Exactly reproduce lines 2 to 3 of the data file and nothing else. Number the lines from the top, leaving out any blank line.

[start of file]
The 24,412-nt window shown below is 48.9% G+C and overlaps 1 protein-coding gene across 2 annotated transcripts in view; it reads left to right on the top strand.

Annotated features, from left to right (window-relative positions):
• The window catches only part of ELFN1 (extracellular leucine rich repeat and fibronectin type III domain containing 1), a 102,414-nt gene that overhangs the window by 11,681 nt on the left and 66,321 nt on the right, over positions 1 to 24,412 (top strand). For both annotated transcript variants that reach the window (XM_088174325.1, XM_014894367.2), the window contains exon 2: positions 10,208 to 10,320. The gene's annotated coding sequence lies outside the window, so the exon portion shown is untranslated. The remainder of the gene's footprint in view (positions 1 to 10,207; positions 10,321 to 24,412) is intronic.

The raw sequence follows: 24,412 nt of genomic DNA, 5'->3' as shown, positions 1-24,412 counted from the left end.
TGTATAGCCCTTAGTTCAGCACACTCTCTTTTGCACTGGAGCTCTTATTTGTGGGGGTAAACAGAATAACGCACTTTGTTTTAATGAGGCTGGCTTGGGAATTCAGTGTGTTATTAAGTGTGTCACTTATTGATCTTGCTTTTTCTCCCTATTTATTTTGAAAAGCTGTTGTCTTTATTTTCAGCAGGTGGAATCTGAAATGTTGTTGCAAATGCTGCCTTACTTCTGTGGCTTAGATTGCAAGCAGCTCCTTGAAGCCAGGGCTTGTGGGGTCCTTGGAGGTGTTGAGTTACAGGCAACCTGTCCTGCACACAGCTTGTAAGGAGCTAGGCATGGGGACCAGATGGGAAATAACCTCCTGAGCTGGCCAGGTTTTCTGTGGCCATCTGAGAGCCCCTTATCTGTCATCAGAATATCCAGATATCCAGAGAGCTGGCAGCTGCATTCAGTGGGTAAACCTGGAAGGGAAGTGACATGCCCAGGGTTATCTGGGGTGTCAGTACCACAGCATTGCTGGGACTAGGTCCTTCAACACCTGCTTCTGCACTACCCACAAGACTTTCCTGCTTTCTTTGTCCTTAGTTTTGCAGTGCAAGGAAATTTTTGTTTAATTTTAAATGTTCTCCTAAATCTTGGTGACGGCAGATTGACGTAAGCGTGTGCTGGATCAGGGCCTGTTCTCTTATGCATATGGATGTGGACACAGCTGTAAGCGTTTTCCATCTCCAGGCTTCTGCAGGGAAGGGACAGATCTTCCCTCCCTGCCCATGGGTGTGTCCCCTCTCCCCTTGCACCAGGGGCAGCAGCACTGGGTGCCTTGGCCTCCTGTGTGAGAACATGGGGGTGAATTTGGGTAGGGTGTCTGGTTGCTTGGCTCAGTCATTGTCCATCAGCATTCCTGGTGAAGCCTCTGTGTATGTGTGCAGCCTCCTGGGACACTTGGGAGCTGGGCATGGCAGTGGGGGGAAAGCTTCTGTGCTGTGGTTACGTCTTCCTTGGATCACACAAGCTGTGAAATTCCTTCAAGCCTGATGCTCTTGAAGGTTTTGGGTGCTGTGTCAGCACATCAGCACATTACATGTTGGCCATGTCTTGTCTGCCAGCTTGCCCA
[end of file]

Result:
Annotated features, from left to right (window-relative positions):
• The window catches only part of ELFN1 (extracellular leucine rich repeat and fibronectin type III domain containing 1), a 102,414-nt gene that overhangs the window by 11,681 nt on the left and 66,321 nt on the right, over positions 1 to 24,412 (top strand). For both annotated transcript variants that reach the window (XM_088174325.1, XM_014894367.2), the window contains exon 2: positions 10,208 to 10,320. The gene's annotated coding sequence lies outside the window, so the exon portion shown is untranslated. The remainder of the gene's footprint in view (positions 1 to 10,207; positions 10,321 to 24,412) is intronic.